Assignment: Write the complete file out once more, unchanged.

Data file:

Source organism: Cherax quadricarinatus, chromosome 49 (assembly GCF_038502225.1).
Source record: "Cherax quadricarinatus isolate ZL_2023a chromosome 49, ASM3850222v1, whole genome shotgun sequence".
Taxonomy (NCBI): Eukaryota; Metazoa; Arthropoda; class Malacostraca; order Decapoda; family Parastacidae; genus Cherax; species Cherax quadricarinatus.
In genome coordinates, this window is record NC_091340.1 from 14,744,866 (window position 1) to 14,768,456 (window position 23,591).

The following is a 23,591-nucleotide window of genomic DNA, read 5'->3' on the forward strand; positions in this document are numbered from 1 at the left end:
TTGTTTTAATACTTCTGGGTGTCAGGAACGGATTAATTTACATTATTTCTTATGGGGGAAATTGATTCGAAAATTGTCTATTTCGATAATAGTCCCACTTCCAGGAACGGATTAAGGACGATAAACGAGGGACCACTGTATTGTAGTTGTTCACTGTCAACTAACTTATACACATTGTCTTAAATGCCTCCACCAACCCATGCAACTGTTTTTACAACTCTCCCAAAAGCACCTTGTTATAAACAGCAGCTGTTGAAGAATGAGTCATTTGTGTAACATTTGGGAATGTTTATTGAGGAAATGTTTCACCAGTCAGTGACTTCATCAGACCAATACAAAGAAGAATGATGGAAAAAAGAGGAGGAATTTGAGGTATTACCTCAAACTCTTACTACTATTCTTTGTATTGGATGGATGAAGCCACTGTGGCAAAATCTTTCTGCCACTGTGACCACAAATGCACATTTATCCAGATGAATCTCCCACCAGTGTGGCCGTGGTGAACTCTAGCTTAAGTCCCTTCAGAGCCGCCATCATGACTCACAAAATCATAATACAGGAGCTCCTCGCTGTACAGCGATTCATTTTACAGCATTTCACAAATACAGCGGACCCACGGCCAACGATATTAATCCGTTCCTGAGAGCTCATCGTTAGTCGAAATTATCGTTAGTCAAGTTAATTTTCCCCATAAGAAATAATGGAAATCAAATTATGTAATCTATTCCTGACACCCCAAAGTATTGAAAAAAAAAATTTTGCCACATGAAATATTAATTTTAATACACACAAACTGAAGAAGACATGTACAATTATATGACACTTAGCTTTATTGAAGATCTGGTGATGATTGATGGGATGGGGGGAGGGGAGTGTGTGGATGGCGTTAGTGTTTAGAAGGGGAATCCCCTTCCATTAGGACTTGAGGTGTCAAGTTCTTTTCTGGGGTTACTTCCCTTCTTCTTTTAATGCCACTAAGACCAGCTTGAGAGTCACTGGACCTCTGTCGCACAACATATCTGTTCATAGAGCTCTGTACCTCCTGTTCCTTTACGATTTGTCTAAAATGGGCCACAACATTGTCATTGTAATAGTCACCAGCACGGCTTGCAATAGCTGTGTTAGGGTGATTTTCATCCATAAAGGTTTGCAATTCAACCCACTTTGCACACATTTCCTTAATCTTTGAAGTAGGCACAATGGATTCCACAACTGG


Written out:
Source organism: Cherax quadricarinatus, chromosome 49 (assembly GCF_038502225.1).
Source record: "Cherax quadricarinatus isolate ZL_2023a chromosome 49, ASM3850222v1, whole genome shotgun sequence".
Taxonomy (NCBI): Eukaryota; Metazoa; Arthropoda; class Malacostraca; order Decapoda; family Parastacidae; genus Cherax; species Cherax quadricarinatus.
In genome coordinates, this window is record NC_091340.1 from 14,744,866 (window position 1) to 14,768,456 (window position 23,591).

The following is a 23,591-nucleotide window of genomic DNA, read 5'->3' on the forward strand; positions in this document are numbered from 1 at the left end:
TTGTTTTAATACTTCTGGGTGTCAGGAACGGATTAATTTACATTATTTCTTATGGGGGAAATTGATTCGAAAATTGTCTATTTCGATAATAGTCCCACTTCCAGGAACGGATTAAGGACGATAAACGAGGGACCACTGTATTGTAGTTGTTCACTGTCAACTAACTTATACACATTGTCTTAAATGCCTCCACCAACCCATGCAACTGTTTTTACAACTCTCCCAAAAGCACCTTGTTATAAACAGCAGCTGTTGAAGAATGAGTCATTTGTGTAACATTTGGGAATGTTTATTGAGGAAATGTTTCACCAGTCAGTGACTTCATCAGACCAATACAAAGAAGAATGATGGAAAAAAGAGGAGGAATTTGAGGTATTACCTCAAACTCTTACTACTATTCTTTGTATTGGATGGATGAAGCCACTGTGGCAAAATCTTTCTGCCACTGTGACCACAAATGCACATTTATCCAGATGAATCTCCCACCAGTGTGGCCGTGGTGAACTCTAGCTTAAGTCCCTTCAGAGCCGCCATCATGACTCACAAAATCATAATACAGGAGCTCCTCGCTGTACAGCGATTCATTTTACAGCATTTCACAAATACAGCGGACCCACGGCCAACGATATTAATCCGTTCCTGAGAGCTCATCGTTAGTCGAAATTATCGTTAGTCAAGTTAATTTTCCCCATAAGAAATAATGGAAATCAAATTATGTAATCTATTCCTGACACCCCAAAGTATTGAAAAAAAAAATTTTGCCACATGAAATATTAATTTTAATACACACAAACTGAAGAAGACATGTACAATTATATGACACTTAGCTTTATTGAAGATCTGGTGATGATTGATGGGATGGGGGGAGGGGAGTGTGTGGATGGCGTTAGTGTTTAGAAGGGGAATCCCCTTCCATTAGGACTTGAGGTGTCAAGTTCTTTTCTGGGGTTACTTCCCTTCTTCTTTTAATGCCACTAAGACCAGCTTGAGAGTCACTGGACCTCTGTCGCACAACATATCTGTTCATAGAGCTCTGTACCTCCTGTTCCTTTACGATTTGTCTAAAATGGGCCACAACATTGTCATTGTAATAGTCACCAGCACGGCTTGCAATAGCTGTGTTAGGGTGATTTTCATCCATAAAGGTTTGCAATTCAACCCACTTTGCACACATTTCCTTAATCTTTGAAGTAGGCACAATGGATTCCACAACTGG